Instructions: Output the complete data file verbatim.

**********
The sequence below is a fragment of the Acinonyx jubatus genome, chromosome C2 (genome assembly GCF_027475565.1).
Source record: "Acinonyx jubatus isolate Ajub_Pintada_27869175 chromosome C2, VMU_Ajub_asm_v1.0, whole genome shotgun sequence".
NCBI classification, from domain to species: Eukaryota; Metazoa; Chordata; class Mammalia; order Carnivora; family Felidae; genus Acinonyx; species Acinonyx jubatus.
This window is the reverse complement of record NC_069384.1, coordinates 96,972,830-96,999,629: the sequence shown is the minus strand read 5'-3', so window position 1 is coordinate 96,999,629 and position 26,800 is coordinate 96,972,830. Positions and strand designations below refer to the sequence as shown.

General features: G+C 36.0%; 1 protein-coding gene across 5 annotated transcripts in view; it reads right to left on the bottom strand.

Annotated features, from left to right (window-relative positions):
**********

The sequence below is a fragment of the Acinonyx jubatus genome, chromosome C2 (genome assembly GCF_027475565.1).
Source record: "Acinonyx jubatus isolate Ajub_Pintada_27869175 chromosome C2, VMU_Ajub_asm_v1.0, whole genome shotgun sequence".
NCBI classification, from domain to species: Eukaryota; Metazoa; Chordata; class Mammalia; order Carnivora; family Felidae; genus Acinonyx; species Acinonyx jubatus.
This window is the reverse complement of record NC_069384.1, coordinates 96,972,830-96,999,629: the sequence shown is the minus strand read 5'-3', so window position 1 is coordinate 96,999,629 and position 26,800 is coordinate 96,972,830. Positions and strand designations below refer to the sequence as shown.

General features: G+C 36.0%; 1 protein-coding gene across 5 annotated transcripts in view; it reads right to left on the bottom strand.

Annotated features, from left to right (window-relative positions):